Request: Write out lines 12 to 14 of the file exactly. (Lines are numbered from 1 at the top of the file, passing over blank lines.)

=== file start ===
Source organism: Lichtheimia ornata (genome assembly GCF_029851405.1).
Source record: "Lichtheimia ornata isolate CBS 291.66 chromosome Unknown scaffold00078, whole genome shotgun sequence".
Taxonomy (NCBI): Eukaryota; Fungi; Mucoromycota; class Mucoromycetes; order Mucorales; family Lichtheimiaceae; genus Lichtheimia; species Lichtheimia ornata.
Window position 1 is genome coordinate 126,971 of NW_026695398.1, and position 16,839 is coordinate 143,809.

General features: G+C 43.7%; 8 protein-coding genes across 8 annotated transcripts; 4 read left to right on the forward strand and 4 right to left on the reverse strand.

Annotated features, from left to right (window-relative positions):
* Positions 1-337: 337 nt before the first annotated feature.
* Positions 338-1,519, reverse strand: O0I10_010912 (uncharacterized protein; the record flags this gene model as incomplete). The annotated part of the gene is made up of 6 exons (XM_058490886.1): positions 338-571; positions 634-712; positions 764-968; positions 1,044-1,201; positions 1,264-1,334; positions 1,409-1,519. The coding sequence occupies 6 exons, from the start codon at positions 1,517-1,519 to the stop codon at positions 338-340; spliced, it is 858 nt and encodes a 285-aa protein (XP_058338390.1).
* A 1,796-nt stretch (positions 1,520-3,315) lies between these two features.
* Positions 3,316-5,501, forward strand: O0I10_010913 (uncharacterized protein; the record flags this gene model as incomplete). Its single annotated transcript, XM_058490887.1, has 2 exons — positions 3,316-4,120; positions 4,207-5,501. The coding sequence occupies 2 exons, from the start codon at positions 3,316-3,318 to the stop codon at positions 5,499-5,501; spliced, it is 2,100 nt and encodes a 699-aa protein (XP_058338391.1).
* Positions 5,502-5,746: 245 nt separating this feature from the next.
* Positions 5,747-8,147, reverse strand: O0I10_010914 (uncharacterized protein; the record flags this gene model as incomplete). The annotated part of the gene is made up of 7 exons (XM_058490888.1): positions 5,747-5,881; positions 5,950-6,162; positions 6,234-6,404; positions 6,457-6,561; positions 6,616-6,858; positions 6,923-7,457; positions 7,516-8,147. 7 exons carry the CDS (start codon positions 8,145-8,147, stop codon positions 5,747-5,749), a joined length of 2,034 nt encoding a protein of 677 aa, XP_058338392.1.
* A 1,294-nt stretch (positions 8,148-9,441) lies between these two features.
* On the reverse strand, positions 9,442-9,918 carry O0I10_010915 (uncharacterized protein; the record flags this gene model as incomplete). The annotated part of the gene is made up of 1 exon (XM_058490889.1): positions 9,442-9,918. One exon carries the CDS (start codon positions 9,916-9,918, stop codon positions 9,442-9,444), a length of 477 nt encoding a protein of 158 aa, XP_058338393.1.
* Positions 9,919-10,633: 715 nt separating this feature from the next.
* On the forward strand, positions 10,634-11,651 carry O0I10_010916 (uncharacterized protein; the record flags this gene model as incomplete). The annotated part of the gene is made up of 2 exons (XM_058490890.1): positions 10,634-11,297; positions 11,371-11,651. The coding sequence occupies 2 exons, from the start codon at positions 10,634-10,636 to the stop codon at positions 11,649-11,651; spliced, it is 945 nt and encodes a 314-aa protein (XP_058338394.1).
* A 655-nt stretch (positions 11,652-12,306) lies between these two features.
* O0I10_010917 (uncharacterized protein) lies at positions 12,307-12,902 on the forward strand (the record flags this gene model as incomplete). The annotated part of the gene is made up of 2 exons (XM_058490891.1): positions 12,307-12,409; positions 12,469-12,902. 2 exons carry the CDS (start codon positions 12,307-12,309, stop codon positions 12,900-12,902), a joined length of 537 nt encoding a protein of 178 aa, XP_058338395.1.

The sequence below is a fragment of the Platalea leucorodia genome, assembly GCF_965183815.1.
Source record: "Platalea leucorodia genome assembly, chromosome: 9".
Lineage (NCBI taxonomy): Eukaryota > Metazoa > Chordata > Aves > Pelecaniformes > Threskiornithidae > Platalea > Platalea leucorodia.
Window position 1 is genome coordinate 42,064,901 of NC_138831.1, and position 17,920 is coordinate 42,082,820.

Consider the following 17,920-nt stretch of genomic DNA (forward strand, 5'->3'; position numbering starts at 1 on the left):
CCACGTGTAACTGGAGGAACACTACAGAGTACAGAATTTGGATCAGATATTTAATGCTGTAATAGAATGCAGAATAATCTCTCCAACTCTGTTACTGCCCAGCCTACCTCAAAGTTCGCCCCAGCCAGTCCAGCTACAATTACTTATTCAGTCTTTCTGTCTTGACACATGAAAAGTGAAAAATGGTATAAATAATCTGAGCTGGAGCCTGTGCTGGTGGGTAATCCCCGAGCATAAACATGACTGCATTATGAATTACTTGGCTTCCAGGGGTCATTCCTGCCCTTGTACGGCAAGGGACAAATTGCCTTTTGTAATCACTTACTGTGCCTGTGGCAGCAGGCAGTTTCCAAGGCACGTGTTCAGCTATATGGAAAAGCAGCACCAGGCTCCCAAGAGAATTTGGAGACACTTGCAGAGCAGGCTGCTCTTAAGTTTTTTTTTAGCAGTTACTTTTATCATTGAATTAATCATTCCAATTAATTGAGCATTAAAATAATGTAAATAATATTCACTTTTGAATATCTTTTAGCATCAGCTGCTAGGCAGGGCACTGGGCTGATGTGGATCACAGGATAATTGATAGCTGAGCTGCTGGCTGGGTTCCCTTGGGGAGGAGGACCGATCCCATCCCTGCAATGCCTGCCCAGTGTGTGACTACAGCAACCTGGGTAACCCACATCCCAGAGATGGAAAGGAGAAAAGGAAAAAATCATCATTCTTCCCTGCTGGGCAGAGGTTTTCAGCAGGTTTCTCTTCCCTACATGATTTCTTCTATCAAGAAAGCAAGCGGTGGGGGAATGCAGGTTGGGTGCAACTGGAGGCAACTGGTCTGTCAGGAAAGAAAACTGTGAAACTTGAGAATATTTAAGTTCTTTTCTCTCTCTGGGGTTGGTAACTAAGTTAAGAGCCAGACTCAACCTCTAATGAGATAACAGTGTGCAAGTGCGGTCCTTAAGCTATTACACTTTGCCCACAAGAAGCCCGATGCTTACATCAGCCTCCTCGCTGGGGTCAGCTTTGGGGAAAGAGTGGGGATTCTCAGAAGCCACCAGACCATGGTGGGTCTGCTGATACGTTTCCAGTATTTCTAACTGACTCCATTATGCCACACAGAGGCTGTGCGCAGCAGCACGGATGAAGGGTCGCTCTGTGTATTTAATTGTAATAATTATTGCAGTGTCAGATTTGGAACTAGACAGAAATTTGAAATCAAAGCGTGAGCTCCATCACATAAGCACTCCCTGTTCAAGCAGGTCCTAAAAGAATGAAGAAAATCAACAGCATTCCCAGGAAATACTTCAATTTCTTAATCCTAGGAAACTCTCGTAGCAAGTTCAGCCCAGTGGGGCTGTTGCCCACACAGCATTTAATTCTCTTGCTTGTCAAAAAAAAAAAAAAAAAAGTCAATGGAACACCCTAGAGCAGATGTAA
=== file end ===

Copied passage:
* Positions 5,747-8,147, reverse strand: O0I10_010914 (uncharacterized protein; the record flags this gene model as incomplete). The annotated part of the gene is made up of 7 exons (XM_058490888.1): positions 5,747-5,881; positions 5,950-6,162; positions 6,234-6,404; positions 6,457-6,561; positions 6,616-6,858; positions 6,923-7,457; positions 7,516-8,147. 7 exons carry the CDS (start codon positions 8,145-8,147, stop codon positions 5,747-5,749), a joined length of 2,034 nt encoding a protein of 677 aa, XP_058338392.1.
* A 1,294-nt stretch (positions 8,148-9,441) lies between these two features.
* On the reverse strand, positions 9,442-9,918 carry O0I10_010915 (uncharacterized protein; the record flags this gene model as incomplete). The annotated part of the gene is made up of 1 exon (XM_058490889.1): positions 9,442-9,918. One exon carries the CDS (start codon positions 9,916-9,918, stop codon positions 9,442-9,444), a length of 477 nt encoding a protein of 158 aa, XP_058338393.1.